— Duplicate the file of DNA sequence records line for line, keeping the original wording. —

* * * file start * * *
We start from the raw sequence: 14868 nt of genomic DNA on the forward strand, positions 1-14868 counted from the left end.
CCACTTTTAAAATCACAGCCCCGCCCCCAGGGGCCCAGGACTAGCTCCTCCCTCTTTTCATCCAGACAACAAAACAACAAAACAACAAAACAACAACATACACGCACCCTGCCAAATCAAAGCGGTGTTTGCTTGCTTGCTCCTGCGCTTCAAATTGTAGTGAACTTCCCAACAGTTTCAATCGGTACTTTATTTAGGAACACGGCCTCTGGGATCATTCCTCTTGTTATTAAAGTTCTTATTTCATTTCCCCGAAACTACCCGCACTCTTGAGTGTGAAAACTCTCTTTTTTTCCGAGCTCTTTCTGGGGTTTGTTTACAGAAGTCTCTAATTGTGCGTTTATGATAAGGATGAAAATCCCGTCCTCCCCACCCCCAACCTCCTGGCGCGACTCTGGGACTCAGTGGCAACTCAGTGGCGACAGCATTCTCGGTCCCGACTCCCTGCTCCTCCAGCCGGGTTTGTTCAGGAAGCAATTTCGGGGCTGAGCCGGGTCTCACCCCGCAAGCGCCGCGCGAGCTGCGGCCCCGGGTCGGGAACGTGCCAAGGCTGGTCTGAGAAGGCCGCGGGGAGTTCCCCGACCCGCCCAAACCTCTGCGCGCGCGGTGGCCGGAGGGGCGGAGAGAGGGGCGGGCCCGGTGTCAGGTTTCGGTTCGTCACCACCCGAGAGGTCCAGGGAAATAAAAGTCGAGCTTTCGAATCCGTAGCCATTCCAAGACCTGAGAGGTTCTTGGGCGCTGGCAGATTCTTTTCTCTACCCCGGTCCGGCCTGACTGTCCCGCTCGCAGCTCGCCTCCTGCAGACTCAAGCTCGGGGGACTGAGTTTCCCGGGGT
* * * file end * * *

We start from the raw sequence: 14868 nt of genomic DNA on the forward strand, positions 1-14868 counted from the left end.
CCACTTTTAAAATCACAGCCCCGCCCCCAGGGGCCCAGGACTAGCTCCTCCCTCTTTTCATCCAGACAACAAAACAACAAAACAACAAAACAACAACATACACGCACCCTGCCAAATCAAAGCGGTGTTTGCTTGCTTGCTCCTGCGCTTCAAATTGTAGTGAACTTCCCAACAGTTTCAATCGGTACTTTATTTAGGAACACGGCCTCTGGGATCATTCCTCTTGTTATTAAAGTTCTTATTTCATTTCCCCGAAACTACCCGCACTCTTGAGTGTGAAAACTCTCTTTTTTTCCGAGCTCTTTCTGGGGTTTGTTTACAGAAGTCTCTAATTGTGCGTTTATGATAAGGATGAAAATCCCGTCCTCCCCACCCCCAACCTCCTGGCGCGACTCTGGGACTCAGTGGCAACTCAGTGGCGACAGCATTCTCGGTCCCGACTCCCTGCTCCTCCAGCCGGGTTTGTTCAGGAAGCAATTTCGGGGCTGAGCCGGGTCTCACCCCGCAAGCGCCGCGCGAGCTGCGGCCCCGGGTCGGGAACGTGCCAAGGCTGGTCTGAGAAGGCCGCGGGGAGTTCCCCGACCCGCCCAAACCTCTGCGCGCGCGGTGGCCGGAGGGGCGGAGAGAGGGGCGGGCCCGGTGTCAGGTTTCGGTTCGTCACCACCCGAGAGGTCCAGGGAAATAAAAGTCGAGCTTTCGAATCCGTAGCCATTCCAAGACCTGAGAGGTTCTTGGGCGCTGGCAGATTCTTTTCTCTACCCCGGTCCGGCCTGACTGTCCCGCTCGCAGCTCGCCTCCTGCAGACTCAAGCTCGGGGGACTGAGTTTCCCGGGGT